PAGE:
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In Bessie Yellowhair, Halsell met and lived with members of the Navajo Indian tribe in Arizona.  Eventually, she took on a Navajo name (borrowed from one of the families she stayed with) and appearance in order to pass as a member of the tribe.  She worked as a nanny and housekeeper for an Anglo family in California.

About her experiences living on an Indian reservation, Halsell wrote, “The isolation, the silence prevents my sleeping.  I am not attuned to this world without humming machines, our background lullabies, as it were, of churning dishwashers, stereos and motors from heaters and coolers, airplanes, buses, automobiles.”
On her time as Bessie Yellowhair compared to her experiences as a black woman, Halsell observed, “Now as I begin preparations to ‘pass’ as an Indian, I feel more lost than I ever felt as a ‘black’ woman.  My Soul Sister experiences were always, at the core, akin to going home.  Nothing black was alien to me…I was going back ‘home’ in the sense that with the blacks I returned to my religious beliefs…When I turned ‘black,’ I learned to feel that spiritually I was black, and today I feel Black as well as white.  But spiritually—can I ever feel Indian?  In Soul Sister, I kept my name and darkened my skin.  In this instance, I keep my skin—and change my name.  The prospect is challenging, and a little frightening.  As ‘Bessie Yellowhair” I feel I am permanently abandoning myself; that I have to submerge, if not eradicate, all that I have been.”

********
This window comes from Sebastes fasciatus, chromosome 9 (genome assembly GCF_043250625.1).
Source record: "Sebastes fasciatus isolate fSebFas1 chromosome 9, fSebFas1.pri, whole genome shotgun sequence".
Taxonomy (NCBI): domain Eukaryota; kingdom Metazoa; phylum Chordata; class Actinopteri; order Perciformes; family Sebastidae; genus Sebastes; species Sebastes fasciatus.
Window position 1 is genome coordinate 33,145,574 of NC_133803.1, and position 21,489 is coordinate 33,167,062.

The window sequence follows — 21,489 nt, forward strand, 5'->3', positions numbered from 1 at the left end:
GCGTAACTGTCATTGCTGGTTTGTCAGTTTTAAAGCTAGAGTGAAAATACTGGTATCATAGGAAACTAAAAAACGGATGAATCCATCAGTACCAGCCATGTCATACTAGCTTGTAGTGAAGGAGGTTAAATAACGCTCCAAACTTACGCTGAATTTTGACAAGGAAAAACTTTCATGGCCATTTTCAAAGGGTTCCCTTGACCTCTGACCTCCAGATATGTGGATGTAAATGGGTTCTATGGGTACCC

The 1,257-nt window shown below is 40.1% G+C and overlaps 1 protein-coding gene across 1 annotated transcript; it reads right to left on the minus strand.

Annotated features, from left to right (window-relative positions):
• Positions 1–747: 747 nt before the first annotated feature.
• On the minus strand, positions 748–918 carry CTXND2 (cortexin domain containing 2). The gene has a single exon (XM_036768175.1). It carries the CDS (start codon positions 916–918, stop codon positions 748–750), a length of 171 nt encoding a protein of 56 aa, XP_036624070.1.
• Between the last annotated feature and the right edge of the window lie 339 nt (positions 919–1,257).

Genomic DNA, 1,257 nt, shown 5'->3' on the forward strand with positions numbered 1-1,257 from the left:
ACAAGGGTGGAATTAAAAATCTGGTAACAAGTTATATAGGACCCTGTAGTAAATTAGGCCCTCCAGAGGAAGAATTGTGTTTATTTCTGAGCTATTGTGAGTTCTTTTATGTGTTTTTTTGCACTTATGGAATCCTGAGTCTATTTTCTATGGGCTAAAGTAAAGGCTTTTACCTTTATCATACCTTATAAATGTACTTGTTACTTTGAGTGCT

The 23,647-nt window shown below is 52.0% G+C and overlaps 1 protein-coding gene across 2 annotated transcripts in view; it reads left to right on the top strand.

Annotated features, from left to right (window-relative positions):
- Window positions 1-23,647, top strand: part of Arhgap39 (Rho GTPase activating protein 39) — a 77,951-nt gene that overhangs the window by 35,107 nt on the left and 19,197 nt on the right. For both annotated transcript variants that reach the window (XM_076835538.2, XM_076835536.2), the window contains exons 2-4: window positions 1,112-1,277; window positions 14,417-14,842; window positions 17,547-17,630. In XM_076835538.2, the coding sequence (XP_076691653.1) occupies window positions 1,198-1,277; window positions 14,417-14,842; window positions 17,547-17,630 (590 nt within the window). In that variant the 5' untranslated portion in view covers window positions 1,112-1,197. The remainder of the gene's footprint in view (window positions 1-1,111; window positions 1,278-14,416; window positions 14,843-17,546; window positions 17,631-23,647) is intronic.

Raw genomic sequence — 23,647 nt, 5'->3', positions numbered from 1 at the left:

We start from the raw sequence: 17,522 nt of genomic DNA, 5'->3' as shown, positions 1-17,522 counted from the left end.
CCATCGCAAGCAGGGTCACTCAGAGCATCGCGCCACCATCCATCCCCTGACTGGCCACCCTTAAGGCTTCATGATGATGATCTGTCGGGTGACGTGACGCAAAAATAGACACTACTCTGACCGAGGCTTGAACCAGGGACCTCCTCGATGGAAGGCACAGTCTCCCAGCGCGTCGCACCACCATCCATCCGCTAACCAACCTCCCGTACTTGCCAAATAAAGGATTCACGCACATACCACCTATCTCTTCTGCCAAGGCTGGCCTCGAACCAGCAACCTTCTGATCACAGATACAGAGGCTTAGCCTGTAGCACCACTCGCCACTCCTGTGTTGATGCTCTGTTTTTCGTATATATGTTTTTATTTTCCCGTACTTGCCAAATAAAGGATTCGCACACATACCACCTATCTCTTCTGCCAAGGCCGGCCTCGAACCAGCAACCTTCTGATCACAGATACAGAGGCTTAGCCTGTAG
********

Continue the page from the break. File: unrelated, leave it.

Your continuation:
Reader letters and sample research notes for Bessie Yellowhair

Bessie 3

Bessie doc 1

Bessie notes

Click here for more Bessie Yellowhair documents from the Halsell collection.